|+||+||3% solution of cedar oil and ethanol
Document from the History Museum, AM 115-II/32 certificate of a cook’s apprentice 1770.
|8, 1997||+||+||+||+||+||+||+||The following treatment was used by EK Kanuti. Dry/wet cleaning: eraser, rubber cleaning powder, breadcrumbs, distilled water +alcohol, enzymes. Fixing:1–5% Paraloid B-72 (later removed with acetone). Moisture chamber, wet filter paper, self-flattening with the help of clamps. Washi (Japanese paper) covered with Plextol polymer was used to strengthen the repairs. Washi (Japanese paper) and parchment was used to mend the holes with 12% gelatin glue.
Documents from the History Museum: EAM 115.1.62, 16th cent., EAM 115.1.63, 16th cent.
|+||+||+||+||Between 1964 and 1989 the following treatments were used in the State Central History Archive. Wet cleaning with water. Dried in a press between papers/felt. For softening, a 10% solution of urea (H2NCONH2) used or a lanolin emulsion that contained lanolin, glycerin, children’s soap water or ethanol
Between 2000 and 2006, the condition of 400 History Museum documents was determined and the documents were conserved.
Dry cleaning: microfiber cloth, latex rubber and brush. The local breaking points were moistened with 80% isopropanol and water solution. Dried between blotting paper, under light pressure. Moistening of the entire surface with 80% isopropanol between Goretex. Dried by flattening on a frame. In the case of serious deformation, a softening solution was used, which included: 48% water, 48% ethanol, 2% urea and 2% sodium chloride. The patches were glued with 12% gelatin glue.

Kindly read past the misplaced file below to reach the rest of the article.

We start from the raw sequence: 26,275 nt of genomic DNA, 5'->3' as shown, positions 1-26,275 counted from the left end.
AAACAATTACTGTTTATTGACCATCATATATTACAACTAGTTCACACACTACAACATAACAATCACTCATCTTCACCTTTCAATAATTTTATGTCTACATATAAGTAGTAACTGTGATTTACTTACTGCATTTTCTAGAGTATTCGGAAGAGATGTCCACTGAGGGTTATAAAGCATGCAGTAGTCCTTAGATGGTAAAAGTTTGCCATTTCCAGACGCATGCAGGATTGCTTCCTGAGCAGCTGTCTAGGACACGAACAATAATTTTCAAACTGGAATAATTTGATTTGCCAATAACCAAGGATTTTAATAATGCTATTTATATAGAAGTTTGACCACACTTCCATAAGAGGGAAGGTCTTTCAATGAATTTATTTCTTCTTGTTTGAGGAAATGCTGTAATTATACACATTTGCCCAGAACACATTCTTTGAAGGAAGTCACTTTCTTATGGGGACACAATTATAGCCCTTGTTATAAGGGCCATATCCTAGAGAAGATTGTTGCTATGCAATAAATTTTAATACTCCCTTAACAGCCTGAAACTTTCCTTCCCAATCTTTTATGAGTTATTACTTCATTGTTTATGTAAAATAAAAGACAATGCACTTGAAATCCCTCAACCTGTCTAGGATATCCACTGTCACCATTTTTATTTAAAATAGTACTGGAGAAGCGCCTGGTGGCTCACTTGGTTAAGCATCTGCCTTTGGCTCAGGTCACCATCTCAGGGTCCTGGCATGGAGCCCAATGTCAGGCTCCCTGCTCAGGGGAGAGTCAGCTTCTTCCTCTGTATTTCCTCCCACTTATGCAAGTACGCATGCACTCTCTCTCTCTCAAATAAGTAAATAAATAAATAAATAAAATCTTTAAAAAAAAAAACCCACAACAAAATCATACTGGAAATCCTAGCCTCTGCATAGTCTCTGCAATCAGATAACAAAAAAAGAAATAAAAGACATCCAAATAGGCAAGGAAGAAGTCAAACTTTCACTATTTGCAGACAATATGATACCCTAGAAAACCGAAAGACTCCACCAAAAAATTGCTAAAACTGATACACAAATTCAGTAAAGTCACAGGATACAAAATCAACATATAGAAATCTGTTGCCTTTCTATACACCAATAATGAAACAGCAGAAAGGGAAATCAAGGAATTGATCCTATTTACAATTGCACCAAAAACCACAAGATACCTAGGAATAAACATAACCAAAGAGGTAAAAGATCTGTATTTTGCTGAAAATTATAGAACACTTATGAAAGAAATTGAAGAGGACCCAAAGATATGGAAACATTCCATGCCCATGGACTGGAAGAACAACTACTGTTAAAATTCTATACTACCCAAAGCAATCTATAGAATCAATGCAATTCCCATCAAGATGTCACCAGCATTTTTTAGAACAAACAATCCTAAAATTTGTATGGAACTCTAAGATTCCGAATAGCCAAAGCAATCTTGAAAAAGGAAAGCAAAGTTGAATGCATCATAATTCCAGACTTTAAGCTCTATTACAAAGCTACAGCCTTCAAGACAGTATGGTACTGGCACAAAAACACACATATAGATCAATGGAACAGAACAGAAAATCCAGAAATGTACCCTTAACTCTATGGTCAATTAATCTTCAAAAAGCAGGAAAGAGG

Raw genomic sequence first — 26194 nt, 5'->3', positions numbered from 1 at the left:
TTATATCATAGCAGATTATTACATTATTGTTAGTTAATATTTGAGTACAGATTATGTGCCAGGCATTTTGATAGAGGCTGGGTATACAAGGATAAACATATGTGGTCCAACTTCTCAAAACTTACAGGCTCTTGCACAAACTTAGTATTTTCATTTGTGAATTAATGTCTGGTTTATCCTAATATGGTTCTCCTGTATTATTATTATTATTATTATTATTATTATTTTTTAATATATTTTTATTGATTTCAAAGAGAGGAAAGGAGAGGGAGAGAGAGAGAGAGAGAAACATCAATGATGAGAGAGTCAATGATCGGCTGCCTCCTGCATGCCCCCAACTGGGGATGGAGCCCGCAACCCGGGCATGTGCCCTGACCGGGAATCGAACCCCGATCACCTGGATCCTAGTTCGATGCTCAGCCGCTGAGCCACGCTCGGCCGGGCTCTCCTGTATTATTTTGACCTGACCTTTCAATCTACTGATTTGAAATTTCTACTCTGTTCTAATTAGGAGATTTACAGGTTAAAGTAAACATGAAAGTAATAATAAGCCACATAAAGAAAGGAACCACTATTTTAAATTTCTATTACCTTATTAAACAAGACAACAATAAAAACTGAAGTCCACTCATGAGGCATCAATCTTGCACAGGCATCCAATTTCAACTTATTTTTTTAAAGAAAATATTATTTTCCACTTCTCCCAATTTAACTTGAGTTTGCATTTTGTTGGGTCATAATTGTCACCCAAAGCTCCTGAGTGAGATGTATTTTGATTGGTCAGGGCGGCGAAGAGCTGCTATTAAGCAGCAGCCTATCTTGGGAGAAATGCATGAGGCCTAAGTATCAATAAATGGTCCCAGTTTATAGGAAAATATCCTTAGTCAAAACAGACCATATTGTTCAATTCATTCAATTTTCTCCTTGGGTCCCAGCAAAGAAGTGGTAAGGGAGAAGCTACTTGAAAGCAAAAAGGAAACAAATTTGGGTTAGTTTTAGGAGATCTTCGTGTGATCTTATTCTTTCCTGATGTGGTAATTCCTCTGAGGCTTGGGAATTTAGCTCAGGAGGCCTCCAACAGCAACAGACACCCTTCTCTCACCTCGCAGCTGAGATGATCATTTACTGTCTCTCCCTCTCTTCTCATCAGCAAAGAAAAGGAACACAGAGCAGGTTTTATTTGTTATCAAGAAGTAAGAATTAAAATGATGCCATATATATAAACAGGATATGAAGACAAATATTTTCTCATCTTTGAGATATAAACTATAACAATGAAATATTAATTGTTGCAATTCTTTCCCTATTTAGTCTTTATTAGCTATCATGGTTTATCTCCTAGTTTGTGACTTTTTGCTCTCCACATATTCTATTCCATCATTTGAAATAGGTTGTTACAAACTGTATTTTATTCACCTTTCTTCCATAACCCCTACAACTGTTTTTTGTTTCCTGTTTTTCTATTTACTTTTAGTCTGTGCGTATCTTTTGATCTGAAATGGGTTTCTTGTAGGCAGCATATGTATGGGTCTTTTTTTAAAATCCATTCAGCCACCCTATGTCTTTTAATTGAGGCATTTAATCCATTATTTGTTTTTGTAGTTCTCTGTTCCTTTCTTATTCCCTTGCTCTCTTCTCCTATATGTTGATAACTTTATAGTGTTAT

|11, 2011||+||+||+||In 2006 and 2007, the following treatments were used in the Tallinn University Library: eraser, 50% ethanol and water solution. Kept for four hours in a moisture chamber. The following was used for softening: lanolin cream (components: 200 ml distilled water, 4 g natural soap, 16 ml glycerin,10 g lanolin, 20–30 ml ethanol).|
|CDC Kanut conservation protocols 1987-1998||+||+||+||+||+||+||+||+||+||+||12 documents from the History Museum (AM).
Both dry and wet (with water) cleaning was used. Stains eliminated with 5% oxalic acid. Moistening in a climate chamber between wet blotting papers. Disinfection with formalin in an autoclave. Stretching on a frame and pressing. Polymer patches covered with Washi (Japanese paper) and parchment. Glue: 12% gelatin solution. Softened with a cedar oil and ethanol CDC
|CDC Kanut conservation protocols 1998-2007||+||+||+||+||+||+||+||+||+||+||86 parchments AM, TÜRmk, Tallinn City Archive (TLA).
Cleaning with a Classical Sponge, formerly Wishab and Dry Cleaning Sponge, distilled water with enzymes (saliva) and or an orange oil and water solution, 50% ethanol solution. Colors fixed with a 2% to 5% Klucel G solution in ethanol. Moistening in a water compress or 80% isopropanol solution between Sympatex or Goretex in a compress. Softening with an 80% isopropanol solution. Stretching on or on a vacuum table with Bulldog clips.
|Tallinn City Archive
Starting in 2001